This diagram illustrates a switch and receptacle in the same outlet box located in the middle of the circuit. This wiring allows the electricity to continue from the receptacle, on to any other outlets in the circuit and it provides a switch to control a light fixture or other load, such as another receptacle or a fan.
This page contains wiring diagrams for ground fault circuit interrupter (gfci) receptacles. Included are diagrams for multiple gfci’s, a protected standard duplex receptacle, and a protected light fixture. Wiring for a switch and gfci receptacle in the same box is also shown to protect the switch and light or to protect other receptacles in the circuit. To wire a gfci circuit breaker see this link and wire a gfci switch combo at this link.
Here one ground fault circuit interrupter protects multiple duplex receptacles coming after it, known as multiple-location protection. Two-wire cable runs from the gfci to all the following receptacles. The line terminals on the gfci are connected to the circuit source and the load terminals are connected with a pigtail splice to each of the following receptacles. This keeps each duplex connected directly to the gfci.
Here two receptacles in one box are wired using the device terminals. With this arrangement, if receptacle #1 fails, receptacle #2 may also fail if failure is due to physical damage. However, if the copper tab conductors between the terminals remain intact, even if #1 stops functioning, receptacle #2 will probably still work.
This ground fault circuit interrupter wiring diagram of the same device leaves the switch out of the protected circuit. With this arrangement the receptacle is protected but the switch remains outside the circuit. This arrangement can be used to control a light or other device where the extra protection of a gfci is not necessary.
The black cable wire is connected to the top terminal on the switch and spliced to the black and blue wires at the fan at the other end. The neutral source and ground are spliced through to the white and ground connections at the fan.
Here a gfci receptacle is added at the end of a row of duplex receptacles for single-location protection. The first outlet is connected to the source and 2-wire cable runs from box to box. All wires are spliced with a pigtail at the devices to pass current from one to the next. The load terminals on the gfci are not used and it does not protect the other receptacles in the circuit.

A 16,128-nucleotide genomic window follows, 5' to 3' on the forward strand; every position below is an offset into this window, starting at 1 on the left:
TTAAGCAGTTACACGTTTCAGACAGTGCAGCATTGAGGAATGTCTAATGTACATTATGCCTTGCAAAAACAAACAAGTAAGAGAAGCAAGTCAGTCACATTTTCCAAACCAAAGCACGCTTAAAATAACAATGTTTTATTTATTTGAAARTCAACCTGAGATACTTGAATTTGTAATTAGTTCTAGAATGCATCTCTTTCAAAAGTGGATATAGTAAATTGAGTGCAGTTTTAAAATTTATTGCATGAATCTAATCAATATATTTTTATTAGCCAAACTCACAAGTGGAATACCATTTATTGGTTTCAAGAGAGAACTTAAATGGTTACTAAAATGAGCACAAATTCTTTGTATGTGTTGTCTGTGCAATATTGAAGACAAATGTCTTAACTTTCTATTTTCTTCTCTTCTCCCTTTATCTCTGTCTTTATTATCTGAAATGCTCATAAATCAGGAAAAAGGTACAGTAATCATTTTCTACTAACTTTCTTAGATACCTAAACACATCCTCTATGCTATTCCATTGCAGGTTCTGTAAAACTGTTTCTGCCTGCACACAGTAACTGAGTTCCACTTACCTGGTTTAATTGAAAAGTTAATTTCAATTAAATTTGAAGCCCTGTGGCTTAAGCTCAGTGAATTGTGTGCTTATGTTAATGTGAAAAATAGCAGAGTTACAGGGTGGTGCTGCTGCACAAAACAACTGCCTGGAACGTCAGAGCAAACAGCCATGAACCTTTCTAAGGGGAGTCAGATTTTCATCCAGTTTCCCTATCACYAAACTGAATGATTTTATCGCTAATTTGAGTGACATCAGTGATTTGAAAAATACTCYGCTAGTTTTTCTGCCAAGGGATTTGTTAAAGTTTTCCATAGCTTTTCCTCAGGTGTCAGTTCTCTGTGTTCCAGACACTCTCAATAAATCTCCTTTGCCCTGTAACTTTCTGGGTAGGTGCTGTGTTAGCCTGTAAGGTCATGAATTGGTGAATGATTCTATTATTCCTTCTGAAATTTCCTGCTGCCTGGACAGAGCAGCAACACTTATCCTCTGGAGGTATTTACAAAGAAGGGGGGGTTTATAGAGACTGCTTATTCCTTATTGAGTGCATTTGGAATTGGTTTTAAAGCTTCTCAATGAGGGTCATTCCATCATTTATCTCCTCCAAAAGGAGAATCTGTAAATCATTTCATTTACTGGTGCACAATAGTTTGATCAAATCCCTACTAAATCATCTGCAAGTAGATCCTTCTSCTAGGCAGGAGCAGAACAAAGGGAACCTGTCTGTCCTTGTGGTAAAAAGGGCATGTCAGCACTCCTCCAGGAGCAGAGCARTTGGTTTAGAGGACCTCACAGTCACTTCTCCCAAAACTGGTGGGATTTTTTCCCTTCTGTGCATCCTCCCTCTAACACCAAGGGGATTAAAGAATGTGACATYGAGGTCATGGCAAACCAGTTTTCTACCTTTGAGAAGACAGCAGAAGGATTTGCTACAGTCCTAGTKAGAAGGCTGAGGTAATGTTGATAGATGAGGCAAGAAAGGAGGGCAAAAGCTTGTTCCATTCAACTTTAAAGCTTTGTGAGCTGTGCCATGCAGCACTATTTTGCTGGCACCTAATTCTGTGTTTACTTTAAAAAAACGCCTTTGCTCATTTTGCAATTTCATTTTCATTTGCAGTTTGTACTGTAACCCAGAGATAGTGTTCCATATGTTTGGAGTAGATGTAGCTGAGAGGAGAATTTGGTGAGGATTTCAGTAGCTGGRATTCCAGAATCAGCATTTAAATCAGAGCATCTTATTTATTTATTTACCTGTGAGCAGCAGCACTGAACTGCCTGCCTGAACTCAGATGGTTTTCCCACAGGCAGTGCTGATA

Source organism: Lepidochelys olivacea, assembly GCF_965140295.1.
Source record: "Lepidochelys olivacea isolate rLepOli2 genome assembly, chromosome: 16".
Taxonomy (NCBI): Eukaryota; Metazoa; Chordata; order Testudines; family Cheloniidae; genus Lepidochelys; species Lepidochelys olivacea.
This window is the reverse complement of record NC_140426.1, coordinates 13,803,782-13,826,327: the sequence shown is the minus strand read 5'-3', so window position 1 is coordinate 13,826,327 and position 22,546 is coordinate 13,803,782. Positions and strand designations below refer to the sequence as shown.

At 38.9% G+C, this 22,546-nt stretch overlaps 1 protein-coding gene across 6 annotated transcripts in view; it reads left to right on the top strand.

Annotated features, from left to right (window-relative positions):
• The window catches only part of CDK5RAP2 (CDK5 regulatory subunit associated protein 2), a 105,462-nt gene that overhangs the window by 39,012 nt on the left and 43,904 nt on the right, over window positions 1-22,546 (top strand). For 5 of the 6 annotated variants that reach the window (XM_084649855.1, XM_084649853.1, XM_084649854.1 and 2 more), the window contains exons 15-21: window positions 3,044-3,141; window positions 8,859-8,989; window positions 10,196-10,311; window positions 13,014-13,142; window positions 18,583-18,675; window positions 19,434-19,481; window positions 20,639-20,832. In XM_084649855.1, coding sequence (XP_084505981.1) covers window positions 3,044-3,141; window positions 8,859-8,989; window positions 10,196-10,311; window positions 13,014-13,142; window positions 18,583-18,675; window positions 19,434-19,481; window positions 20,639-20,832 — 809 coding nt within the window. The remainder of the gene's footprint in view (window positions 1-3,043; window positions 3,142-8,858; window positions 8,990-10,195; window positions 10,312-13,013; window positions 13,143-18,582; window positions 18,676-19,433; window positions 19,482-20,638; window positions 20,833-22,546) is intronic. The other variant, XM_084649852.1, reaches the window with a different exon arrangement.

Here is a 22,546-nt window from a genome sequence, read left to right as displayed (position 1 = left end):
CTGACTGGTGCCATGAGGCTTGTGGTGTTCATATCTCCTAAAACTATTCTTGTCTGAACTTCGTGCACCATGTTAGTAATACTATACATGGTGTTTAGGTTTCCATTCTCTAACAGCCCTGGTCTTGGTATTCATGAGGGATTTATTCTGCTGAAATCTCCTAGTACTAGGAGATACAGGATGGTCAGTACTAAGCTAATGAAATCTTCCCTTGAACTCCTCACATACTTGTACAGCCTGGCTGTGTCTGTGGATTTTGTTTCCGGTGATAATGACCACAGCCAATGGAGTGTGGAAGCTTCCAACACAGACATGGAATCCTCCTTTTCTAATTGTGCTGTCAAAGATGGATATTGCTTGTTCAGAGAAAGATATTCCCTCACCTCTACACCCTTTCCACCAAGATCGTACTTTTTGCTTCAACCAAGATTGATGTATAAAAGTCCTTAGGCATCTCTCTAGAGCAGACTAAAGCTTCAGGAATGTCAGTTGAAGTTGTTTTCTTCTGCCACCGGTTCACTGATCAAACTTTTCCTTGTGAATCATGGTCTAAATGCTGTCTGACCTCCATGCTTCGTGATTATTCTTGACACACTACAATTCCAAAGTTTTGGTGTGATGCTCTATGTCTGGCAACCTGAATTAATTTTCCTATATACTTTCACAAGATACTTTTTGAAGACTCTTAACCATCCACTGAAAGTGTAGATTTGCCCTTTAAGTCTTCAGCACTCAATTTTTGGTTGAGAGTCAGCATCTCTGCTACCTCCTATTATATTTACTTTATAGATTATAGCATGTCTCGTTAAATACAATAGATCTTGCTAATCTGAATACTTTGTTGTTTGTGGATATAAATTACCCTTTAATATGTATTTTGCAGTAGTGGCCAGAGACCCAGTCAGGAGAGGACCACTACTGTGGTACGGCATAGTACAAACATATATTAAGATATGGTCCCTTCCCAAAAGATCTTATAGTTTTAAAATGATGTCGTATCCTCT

This diagram illustrates the wiring for a circuit with gfci receptacles followed by an unprotected light and switch. The light switch is connected directly to the source and the load terminals on the gfci are not used.
Here the exhaust fan is controlled by a timer instead of a switch. There should be two hot wires and a ground coming out of the timer casing, splice one of these to the hot source. Spice the second to the black, cable wire running to the fan. Splice the source neutral to the white cable wire and the ground to the ground wires. At the fan splice the wires, matching the colors of each.
This wiring diagram illustrates the connections for dual controls, a speed controller for the fan and a dimmer for the lights. The source is at the controllers and the input of each is spliced to the black source wire with a pigtail. From the controllers, 3-wire cable runs to the ceiling outlet box.
This page contains wiring diagrams for two outlets in one box. Included are arrangements for 2 receptacles in one box, a switch and receptacle outlet in one box, and 2 switches in the same box. In this diagram, two duplex receptacle outlets are wired using pigtails spliced to connect the terminals of each to the source wires.
The source hot is spliced to the red wire which is connected to the bottom terminals on the switch at the other end. The black wire is connected to the top terminal on the switch which runs power back to the fan where it is spliced to both the black and blue fan wires.
The hot source is spliced to the black, fan wire and the black wire running to the dimmer. At the other end, the black cable wire is spliced to one of the hot dimmer wires, it doesn’t matter which one. The other dimmer wire is spliced to the red wire in the switch box which is spliced to the blue, light wire at the other end.